New Zealand Foreign Minister Murray McCully. (AP/Frank Franklin II) (AP/Frank Franklin II)
Murray McCully

New Zealand has circulated a United Nations resolution aimed at renewing Israeli-Palestinian peace talks.

New Zealand, which is currently serving a two-year term on the U.N. Security Council, recently told the council that current events in Israel “cry out for action.”

The draft resolution asks the Israelis and Palestinians to take steps to “end the violence, avoid incitement and protect civilians,” the Associated Press reported. It calls on both sides to refrain from “provocative acts, including acts which threaten the historic status quo of holy sites in Jerusalem,” seemingly parroting Palestinian claims that Israel is trying to change the status quo on the Temple Mount, a claim Prime Minister Benjamin Netanyahu and many other Israeli officials have repeatedly denied.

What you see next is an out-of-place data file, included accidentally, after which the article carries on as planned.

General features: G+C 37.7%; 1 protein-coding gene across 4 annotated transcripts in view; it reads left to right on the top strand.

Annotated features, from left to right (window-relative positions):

Calling the current 17-month absence of peace negotiations “unacceptable,” the resolution urges the Quartet of Middle East mediators – the U.S., E.U., U.N., and Russia—as well as Arab states and the Security Council to play a role in restarting talks.

On October 28, Israeli officials summoned New Zealand’s ambassador to both Israel and the Palestinian Authority, Jonathan Curr, to express their displeasure with the proposed resolution, Israel’s Channel 2 reported. Israeli Ambassador to the U.N. Danny Danon called the proposal “destructive instead of being constructive.”